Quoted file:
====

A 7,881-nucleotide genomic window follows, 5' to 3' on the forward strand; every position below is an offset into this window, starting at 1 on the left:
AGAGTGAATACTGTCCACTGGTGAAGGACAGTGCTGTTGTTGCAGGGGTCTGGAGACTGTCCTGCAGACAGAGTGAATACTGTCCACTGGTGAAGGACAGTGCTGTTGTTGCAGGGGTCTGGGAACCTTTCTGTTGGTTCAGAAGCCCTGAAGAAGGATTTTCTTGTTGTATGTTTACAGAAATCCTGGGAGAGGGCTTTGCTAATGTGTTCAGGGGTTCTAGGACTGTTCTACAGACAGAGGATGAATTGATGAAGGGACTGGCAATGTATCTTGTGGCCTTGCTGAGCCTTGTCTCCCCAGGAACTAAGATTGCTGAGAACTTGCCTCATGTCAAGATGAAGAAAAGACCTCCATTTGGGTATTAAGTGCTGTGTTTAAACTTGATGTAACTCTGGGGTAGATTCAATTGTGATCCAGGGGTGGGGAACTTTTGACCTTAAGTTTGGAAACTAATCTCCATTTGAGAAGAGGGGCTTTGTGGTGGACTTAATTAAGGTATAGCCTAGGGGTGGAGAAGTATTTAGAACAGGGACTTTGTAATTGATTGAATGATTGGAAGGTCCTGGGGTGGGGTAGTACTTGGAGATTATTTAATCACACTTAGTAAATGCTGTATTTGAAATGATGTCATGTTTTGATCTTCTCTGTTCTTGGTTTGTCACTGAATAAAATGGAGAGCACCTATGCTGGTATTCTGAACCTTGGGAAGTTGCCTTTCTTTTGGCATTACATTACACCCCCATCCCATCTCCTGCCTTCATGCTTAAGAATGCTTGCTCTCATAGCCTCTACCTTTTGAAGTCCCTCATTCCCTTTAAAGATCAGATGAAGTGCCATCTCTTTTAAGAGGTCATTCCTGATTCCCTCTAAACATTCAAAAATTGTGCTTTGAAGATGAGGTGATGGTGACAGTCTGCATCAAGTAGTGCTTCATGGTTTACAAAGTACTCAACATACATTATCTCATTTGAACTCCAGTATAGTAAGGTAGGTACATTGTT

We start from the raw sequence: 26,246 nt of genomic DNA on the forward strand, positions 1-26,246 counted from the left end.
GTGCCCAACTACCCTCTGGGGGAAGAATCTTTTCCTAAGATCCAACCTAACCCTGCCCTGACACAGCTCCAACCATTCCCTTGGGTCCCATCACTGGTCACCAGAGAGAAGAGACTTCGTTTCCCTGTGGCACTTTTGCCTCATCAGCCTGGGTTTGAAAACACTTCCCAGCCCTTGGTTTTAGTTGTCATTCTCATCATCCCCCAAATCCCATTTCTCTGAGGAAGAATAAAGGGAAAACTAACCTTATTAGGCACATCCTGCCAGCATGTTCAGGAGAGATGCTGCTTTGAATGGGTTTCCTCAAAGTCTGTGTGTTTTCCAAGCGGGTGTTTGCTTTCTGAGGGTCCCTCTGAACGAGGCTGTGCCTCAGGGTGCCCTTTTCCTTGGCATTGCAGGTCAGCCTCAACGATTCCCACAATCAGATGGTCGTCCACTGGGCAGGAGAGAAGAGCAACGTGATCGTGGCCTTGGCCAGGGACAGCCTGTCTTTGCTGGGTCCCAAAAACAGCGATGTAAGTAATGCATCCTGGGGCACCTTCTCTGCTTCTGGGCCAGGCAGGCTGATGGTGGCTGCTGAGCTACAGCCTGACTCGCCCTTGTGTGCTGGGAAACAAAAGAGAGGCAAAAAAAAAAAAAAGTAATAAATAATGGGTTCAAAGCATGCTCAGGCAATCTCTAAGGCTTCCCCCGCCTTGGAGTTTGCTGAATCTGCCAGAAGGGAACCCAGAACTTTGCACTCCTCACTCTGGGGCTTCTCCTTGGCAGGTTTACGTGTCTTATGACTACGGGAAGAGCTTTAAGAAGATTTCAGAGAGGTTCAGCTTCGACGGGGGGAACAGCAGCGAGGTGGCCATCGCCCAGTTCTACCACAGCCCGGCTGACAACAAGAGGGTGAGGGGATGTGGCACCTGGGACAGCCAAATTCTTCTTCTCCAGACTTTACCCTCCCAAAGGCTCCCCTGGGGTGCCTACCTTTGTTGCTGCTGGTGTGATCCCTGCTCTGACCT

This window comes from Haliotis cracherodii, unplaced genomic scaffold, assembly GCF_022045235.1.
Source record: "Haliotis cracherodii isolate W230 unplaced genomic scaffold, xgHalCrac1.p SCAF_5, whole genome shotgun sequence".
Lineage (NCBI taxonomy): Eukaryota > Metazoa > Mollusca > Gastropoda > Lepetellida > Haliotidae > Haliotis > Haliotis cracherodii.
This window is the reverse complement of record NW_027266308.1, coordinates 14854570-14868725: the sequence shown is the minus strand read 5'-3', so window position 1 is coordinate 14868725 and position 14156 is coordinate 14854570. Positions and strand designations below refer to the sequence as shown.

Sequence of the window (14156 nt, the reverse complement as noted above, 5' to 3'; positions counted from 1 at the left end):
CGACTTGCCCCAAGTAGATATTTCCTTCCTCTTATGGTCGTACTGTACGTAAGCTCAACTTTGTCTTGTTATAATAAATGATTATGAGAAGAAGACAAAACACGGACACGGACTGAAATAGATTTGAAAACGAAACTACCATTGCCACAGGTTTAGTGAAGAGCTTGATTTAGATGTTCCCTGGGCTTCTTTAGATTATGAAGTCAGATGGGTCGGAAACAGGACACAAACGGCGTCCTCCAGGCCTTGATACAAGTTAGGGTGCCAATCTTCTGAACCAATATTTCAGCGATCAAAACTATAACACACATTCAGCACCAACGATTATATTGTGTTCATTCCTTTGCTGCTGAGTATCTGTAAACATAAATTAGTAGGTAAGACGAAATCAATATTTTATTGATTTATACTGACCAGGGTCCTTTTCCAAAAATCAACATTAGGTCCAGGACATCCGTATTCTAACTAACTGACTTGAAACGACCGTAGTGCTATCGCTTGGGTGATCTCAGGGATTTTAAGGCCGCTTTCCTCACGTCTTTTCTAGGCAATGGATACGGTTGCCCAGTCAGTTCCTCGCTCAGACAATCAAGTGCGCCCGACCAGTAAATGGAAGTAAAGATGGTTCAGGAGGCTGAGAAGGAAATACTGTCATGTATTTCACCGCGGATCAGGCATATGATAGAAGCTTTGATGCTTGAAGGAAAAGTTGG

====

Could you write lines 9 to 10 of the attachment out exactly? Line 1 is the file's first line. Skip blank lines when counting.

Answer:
Sequence of the window (14156 nt, the reverse complement as noted above, 5' to 3'; positions counted from 1 at the left end):
CGACTTGCCCCAAGTAGATATTTCCTTCCTCTTATGGTCGTACTGTACGTAAGCTCAACTTTGTCTTGTTATAATAAATGATTATGAGAAGAAGACAAAACACGGACACGGACTGAAATAGATTTGAAAACGAAACTACCATTGCCACAGGTTTAGTGAAGAGCTTGATTTAGATGTTCCCTGGGCTTCTTTAGATTATGAAGTCAGATGGGTCGGAAACAGGACACAAACGGCGTCCTCCAGGCCTTGATACAAGTTAGGGTGCCAATCTTCTGAACCAATATTTCAGCGATCAAAACTATAACACACATTCAGCACCAACGATTATATTGTGTTCATTCCTTTGCTGCTGAGTATCTGTAAACATAAATTAGTAGGTAAGACGAAATCAATATTTTATTGATTTATACTGACCAGGGTCCTTTTCCAAAAATCAACATTAGGTCCAGGACATCCGTATTCTAACTAACTGACTTGAAACGACCGTAGTGCTATCGCTTGGGTGATCTCAGGGATTTTAAGGCCGCTTTCCTCACGTCTTTTCTAGGCAATGGATACGGTTGCCCAGTCAGTTCCTCGCTCAGACAATCAAGTGCGCCCGACCAGTAAATGGAAGTAAAGATGGTTCAGGAGGCTGAGAAGGAAATACTGTCATGTATTTCACCGCGGATCAGGCATATGATAGAAGCTTTGATGCTTGAAGGAAAAGTTGG